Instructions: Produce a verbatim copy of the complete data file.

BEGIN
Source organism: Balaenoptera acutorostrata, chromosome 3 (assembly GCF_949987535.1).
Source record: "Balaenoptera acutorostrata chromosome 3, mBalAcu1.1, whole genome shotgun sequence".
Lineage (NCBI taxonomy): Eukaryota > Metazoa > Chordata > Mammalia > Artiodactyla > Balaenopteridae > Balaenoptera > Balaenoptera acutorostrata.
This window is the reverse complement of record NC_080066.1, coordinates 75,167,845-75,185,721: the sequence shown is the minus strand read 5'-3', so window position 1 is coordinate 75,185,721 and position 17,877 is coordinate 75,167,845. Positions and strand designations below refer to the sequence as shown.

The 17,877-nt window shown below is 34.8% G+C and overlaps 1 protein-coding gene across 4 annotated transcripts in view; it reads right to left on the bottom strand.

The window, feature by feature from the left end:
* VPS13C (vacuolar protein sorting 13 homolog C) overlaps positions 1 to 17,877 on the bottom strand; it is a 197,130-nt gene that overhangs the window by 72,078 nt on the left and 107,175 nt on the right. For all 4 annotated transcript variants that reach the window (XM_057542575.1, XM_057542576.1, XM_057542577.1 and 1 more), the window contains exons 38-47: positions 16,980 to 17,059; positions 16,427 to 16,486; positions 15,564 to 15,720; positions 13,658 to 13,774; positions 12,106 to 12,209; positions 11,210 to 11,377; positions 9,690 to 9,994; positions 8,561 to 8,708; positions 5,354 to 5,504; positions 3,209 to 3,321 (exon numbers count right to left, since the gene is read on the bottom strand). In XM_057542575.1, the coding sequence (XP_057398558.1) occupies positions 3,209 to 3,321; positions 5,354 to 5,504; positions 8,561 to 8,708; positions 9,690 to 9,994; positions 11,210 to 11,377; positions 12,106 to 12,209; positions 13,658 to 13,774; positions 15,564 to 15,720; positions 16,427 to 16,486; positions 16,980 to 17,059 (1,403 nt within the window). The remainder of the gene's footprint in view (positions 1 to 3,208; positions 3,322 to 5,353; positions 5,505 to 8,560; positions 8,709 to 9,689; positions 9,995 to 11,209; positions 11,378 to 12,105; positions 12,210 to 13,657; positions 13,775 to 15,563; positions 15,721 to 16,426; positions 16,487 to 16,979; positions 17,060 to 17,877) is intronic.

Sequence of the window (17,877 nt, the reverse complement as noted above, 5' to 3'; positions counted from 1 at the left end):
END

Source organism: Balaenoptera acutorostrata, chromosome 3 (assembly GCF_949987535.1).
Source record: "Balaenoptera acutorostrata chromosome 3, mBalAcu1.1, whole genome shotgun sequence".
Lineage (NCBI taxonomy): Eukaryota > Metazoa > Chordata > Mammalia > Artiodactyla > Balaenopteridae > Balaenoptera > Balaenoptera acutorostrata.
This window is the reverse complement of record NC_080066.1, coordinates 75,167,845-75,185,721: the sequence shown is the minus strand read 5'-3', so window position 1 is coordinate 75,185,721 and position 17,877 is coordinate 75,167,845. Positions and strand designations below refer to the sequence as shown.

The 17,877-nt window shown below is 34.8% G+C and overlaps 1 protein-coding gene across 4 annotated transcripts in view; it reads right to left on the bottom strand.

The window, feature by feature from the left end:
* VPS13C (vacuolar protein sorting 13 homolog C) overlaps positions 1 to 17,877 on the bottom strand; it is a 197,130-nt gene that overhangs the window by 72,078 nt on the left and 107,175 nt on the right. For all 4 annotated transcript variants that reach the window (XM_057542575.1, XM_057542576.1, XM_057542577.1 and 1 more), the window contains exons 38-47: positions 16,980 to 17,059; positions 16,427 to 16,486; positions 15,564 to 15,720; positions 13,658 to 13,774; positions 12,106 to 12,209; positions 11,210 to 11,377; positions 9,690 to 9,994; positions 8,561 to 8,708; positions 5,354 to 5,504; positions 3,209 to 3,321 (exon numbers count right to left, since the gene is read on the bottom strand). In XM_057542575.1, the coding sequence (XP_057398558.1) occupies positions 3,209 to 3,321; positions 5,354 to 5,504; positions 8,561 to 8,708; positions 9,690 to 9,994; positions 11,210 to 11,377; positions 12,106 to 12,209; positions 13,658 to 13,774; positions 15,564 to 15,720; positions 16,427 to 16,486; positions 16,980 to 17,059 (1,403 nt within the window). The remainder of the gene's footprint in view (positions 1 to 3,208; positions 3,322 to 5,353; positions 5,505 to 8,560; positions 8,709 to 9,689; positions 9,995 to 11,209; positions 11,378 to 12,105; positions 12,210 to 13,657; positions 13,775 to 15,563; positions 15,721 to 16,426; positions 16,487 to 16,979; positions 17,060 to 17,877) is intronic.

Sequence of the window (17,877 nt, the reverse complement as noted above, 5' to 3'; positions counted from 1 at the left end):